After two years of non-stop rumors and wild speculation the Mythical Apple Tablet (aka the Unicorn) will apparently become a reality later this month.
Among other things, the Unicorn is expected to single handedly (hoofedly?) save newspapers, magazines, and book publishers, while simultaneously killing Amazon’s Kindle. That’s a tall order for a device that no one outside of Apple has actually seen yet. These expectations are not surprising considering the amount of wishful thinking that has been projected onto the device by print industry insiders desperate for salvation in a world that is increasingly turning digital.
I have no intention of adding to the ill-informed speculation about the Unicorn’s specifications or magickal capabilities. Instead, I’d like to take a moment to dissect the claim that an Apple tablet will somehow kill the Kindle.
The logic seems to be that Apple’s tablet will provide a superior user experience to the Kindle (a reasonable assumption), and that consumers will favor a multi-purpose device over a dedicated reading device (probably true). As a result, the tablet is expected to become the digital reading device of choice. In other words, the Kindle is toast!
This logic only holds up if Apple also announces the addition of ebooks as a supported media type in the iTunes store. And I’m not talking about the ebook apps we have today. I’m talking about a true iTunes ebook store. One that replicates the current experience of shopping for music and videos.
While it’s reasonable to expect that Apple will use the tablet launch as an opportunity to unveil App Store 2.0, it remains to be seen whether that will include an ebook store. If it does, the selection of ebooks will have to at least match Amazon, Sony, and B&N’s selection in order for Apple to be a serious player in the ebook market.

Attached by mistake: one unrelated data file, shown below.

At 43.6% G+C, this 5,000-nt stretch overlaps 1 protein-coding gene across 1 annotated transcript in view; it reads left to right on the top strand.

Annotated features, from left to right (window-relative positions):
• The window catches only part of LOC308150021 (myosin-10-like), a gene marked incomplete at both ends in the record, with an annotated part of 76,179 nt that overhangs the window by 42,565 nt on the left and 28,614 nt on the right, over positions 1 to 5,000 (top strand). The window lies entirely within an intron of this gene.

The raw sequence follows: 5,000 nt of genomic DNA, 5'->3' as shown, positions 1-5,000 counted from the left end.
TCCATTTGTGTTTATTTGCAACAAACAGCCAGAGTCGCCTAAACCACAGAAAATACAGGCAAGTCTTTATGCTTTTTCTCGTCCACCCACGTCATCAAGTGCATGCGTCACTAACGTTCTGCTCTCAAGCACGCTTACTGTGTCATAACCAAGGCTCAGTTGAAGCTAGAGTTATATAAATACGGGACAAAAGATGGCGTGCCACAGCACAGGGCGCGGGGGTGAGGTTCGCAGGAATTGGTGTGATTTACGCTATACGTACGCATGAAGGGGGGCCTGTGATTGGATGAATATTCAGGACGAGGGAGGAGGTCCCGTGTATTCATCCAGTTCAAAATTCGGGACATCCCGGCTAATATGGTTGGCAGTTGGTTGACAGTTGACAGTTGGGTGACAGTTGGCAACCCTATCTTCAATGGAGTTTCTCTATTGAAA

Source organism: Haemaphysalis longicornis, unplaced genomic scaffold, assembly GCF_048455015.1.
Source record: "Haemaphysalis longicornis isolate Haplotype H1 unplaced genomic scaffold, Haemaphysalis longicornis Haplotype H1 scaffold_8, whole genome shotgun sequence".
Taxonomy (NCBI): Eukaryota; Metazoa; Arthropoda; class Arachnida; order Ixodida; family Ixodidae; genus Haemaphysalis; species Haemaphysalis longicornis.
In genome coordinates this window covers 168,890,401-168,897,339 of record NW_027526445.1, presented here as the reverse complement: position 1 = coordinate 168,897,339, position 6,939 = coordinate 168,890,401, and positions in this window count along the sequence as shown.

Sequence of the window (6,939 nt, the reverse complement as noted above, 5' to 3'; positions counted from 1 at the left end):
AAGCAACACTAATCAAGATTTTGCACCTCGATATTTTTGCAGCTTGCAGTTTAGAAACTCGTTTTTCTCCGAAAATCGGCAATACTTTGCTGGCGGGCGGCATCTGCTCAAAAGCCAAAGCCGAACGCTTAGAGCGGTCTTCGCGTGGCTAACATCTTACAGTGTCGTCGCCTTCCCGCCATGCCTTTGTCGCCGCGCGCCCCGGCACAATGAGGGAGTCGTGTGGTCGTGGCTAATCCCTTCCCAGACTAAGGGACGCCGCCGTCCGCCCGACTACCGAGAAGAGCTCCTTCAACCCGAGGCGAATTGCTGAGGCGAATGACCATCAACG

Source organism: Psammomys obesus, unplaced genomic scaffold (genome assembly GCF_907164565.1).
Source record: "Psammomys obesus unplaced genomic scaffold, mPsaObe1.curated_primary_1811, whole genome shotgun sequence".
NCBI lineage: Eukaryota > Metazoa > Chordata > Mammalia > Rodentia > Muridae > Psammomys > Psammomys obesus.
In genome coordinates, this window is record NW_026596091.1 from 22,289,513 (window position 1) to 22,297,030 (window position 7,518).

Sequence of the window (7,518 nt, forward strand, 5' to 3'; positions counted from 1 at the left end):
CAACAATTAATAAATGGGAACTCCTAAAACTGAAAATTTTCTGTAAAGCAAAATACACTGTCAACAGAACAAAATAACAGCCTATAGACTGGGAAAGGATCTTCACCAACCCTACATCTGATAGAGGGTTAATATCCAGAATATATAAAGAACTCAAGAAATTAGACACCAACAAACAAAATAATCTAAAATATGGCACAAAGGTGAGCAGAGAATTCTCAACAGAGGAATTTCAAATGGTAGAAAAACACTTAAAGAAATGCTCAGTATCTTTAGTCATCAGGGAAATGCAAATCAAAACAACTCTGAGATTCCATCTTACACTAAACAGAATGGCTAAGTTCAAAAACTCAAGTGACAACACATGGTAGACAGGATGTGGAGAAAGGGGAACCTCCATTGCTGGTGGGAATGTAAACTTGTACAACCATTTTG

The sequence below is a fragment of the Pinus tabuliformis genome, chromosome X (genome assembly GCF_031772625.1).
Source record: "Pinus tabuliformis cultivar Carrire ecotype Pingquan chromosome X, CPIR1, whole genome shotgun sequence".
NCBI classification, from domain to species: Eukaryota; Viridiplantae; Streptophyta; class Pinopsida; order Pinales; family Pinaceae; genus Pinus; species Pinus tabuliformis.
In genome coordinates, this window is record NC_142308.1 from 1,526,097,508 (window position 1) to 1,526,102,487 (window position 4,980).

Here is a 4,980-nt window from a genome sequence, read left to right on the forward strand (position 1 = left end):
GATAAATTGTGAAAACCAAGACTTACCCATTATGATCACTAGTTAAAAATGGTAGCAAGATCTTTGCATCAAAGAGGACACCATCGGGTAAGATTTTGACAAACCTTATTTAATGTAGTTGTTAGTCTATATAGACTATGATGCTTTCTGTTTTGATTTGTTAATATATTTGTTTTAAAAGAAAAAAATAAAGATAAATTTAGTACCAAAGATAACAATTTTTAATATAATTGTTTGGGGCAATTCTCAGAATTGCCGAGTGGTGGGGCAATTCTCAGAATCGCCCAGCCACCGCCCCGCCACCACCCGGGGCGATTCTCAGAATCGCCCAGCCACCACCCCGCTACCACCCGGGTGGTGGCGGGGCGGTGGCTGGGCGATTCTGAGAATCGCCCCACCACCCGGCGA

But what happens if Apple releases a tablet device and doesn’t add ebooks to the iTunes store? We’ll have a situation similar to the one we have today, but with a device that is more suitable for reading long form text. Publishers will be free to develop and market their own ebook applications for the device (or partner with companies like ScrollMotion or Amazon owned Lexcycle). While this might present some interesting new opportunities, it’s hardly a game changer for publishers struggling bring digital products to market.
An Apple tablet without a dedicated ebook store maintains the status quo for book publishers. That’s good news for Amazon.
Consider the following:
- Analysts believe Amazon has sold at least 2.5 million Kindle devices.
- The free Kindle reading application has been at, or near, the top of the Books category in the iTunes App Store since it was released.
- For many consumers, the Kindle name has become synonymous with ebooks. Over the holiday season I got plenty of questions from friends and family about ebooks. Without exception, everyone was asking about the Kindle. There is some awareness of the Sony Reader and almost no awareness of the Nook. For most consumers Kindle is THE ebook reading machine.
Without an iTunes ebook store consumers who buy a shiny new Apple tablet will likely do what they do when they buy an iPhone or an iPod touch — download a free copy of the Kindle reading application and buy ebooks directly from Amazon.
For those who believe that this somehow weakens Amazon’s position by diluting the demand for Kindle reading devices, consider this quote from Jeff Bezos in a recent Newsweek interview:
So an Apple tablet would be a companion to the Kindle?
Absolutely. We’ve got Kindle for PC. And we’re working on Kindle for the Mac. Our vision is that we want you to be able to read Kindle books wherever you want to read your Kindle books.
It’s clear that Amazon is more interested in controlling the format and the marketplace for ebooks than it is in selling reading devices.
Apple’s Unicorn may just turn out to be the perfect Kindle reading device.
Event alert: I will be presenting at the upcoming O’Reilly Media Tools of Change for Publishing (TOC) conference. TOC is the most forward thinking event in publishing. If you have any interest at all in the future of books, TOC is the place to be. The conference starts on February 22nd. O’Reilly has been kind enough to offer a 15% discount to Medialoper readers. Use the code toc10melo when you register.